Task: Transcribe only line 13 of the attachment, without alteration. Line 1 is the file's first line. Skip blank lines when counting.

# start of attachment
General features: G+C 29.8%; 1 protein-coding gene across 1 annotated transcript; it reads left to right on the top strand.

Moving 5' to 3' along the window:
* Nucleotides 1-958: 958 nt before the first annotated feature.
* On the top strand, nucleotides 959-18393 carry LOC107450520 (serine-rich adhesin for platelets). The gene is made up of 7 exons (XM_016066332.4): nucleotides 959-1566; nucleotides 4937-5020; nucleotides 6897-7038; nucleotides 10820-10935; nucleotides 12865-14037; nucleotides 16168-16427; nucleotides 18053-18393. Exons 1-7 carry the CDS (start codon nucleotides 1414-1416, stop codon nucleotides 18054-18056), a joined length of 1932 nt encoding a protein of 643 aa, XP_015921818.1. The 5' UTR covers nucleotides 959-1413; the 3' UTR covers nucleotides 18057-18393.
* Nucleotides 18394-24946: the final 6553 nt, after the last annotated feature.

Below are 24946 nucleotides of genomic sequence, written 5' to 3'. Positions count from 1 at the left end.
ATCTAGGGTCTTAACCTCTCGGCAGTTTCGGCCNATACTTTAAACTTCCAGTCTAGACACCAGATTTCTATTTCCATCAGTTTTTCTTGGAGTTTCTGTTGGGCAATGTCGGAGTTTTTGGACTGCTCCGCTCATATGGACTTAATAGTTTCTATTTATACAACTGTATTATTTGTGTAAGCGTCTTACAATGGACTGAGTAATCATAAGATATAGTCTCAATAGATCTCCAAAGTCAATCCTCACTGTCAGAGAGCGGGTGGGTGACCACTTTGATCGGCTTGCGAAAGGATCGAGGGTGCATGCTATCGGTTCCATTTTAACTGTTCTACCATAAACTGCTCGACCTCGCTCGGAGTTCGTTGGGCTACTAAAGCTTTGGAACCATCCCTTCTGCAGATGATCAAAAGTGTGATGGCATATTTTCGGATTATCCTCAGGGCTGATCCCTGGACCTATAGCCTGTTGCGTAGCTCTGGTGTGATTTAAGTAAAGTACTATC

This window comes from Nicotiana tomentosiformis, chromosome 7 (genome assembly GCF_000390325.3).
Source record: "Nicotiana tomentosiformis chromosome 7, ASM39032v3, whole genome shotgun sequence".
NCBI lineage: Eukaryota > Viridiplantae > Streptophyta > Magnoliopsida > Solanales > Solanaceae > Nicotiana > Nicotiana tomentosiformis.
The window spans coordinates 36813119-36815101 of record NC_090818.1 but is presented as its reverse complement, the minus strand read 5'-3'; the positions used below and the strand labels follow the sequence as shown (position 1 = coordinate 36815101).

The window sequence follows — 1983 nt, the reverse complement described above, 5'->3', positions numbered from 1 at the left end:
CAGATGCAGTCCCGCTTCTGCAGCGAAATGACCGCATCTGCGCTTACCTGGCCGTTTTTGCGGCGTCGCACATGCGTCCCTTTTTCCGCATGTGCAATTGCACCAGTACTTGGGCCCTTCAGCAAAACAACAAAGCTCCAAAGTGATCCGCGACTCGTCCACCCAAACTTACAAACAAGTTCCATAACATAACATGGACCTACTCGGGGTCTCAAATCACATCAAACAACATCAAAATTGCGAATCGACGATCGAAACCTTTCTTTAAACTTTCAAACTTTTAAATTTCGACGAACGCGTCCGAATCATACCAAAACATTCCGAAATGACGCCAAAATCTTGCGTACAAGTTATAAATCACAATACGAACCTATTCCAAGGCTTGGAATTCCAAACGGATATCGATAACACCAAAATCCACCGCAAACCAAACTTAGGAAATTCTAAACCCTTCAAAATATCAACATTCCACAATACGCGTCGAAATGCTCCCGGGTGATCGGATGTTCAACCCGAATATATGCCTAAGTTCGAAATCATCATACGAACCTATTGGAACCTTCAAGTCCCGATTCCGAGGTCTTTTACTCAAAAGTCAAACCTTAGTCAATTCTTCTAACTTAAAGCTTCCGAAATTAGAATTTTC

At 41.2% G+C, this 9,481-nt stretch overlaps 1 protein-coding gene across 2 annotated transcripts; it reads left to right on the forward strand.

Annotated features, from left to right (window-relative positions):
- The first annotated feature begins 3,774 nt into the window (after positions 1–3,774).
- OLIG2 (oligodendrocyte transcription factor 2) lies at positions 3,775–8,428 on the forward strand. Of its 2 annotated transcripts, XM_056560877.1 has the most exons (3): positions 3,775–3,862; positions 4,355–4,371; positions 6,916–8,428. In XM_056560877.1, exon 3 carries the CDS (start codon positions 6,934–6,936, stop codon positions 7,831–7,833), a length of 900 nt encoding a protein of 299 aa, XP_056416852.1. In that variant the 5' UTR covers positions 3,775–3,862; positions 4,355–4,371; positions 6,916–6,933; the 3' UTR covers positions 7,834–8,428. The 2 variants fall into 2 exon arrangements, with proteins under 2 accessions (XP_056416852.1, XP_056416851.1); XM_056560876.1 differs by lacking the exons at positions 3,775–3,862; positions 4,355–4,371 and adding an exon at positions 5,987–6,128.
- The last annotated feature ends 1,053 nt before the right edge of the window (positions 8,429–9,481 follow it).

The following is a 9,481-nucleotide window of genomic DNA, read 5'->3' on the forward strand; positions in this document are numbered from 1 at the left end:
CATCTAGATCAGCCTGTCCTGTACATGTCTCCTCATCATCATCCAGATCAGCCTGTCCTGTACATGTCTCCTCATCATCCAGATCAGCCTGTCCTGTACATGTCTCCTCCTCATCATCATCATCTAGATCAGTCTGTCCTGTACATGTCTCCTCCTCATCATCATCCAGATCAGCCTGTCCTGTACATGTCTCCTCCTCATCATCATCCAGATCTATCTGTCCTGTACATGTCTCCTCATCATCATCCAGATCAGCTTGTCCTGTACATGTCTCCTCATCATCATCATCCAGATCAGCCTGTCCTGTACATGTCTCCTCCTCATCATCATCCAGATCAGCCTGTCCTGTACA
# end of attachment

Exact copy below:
CAGATGCAGTCCCGCTTCTGCAGCGAAATGACCGCATCTGCGCTTACCTGGCCGTTTTTGCGGCGTCGCACATGCGTCCCTTTTTCCGCATGTGCAATTGCACCAGTACTTGGGCCCTTCAGCAAAACAACAAAGCTCCAAAGTGATCCGCGACTCGTCCACCCAAACTTACAAACAAGTTCCATAACATAACATGGACCTACTCGGGGTCTCAAATCACATCAAACAACATCAAAATTGCGAATCGACGATCGAAACCTTTCTTTAAACTTTCAAACTTTTAAATTTCGACGAACGCGTCCGAATCATACCAAAACATTCCGAAATGACGCCAAAATCTTGCGTACAAGTTATAAATCACAATACGAACCTATTCCAAGGCTTGGAATTCCAAACGGATATCGATAACACCAAAATCCACCGCAAACCAAACTTAGGAAATTCTAAACCCTTCAAAATATCAACATTCCACAATACGCGTCGAAATGCTCCCGGGTGATCGGATGTTCAACCCGAATATATGCCTAAGTTCGAAATCATCATACGAACCTATTGGAACCTTCAAGTCCCGATTCCGAGGTCTTTTACTCAAAAGTCAAACCTTAGTCAATTCTTCTAACTTAAAGCTTCCGAAATTAGAATTTTC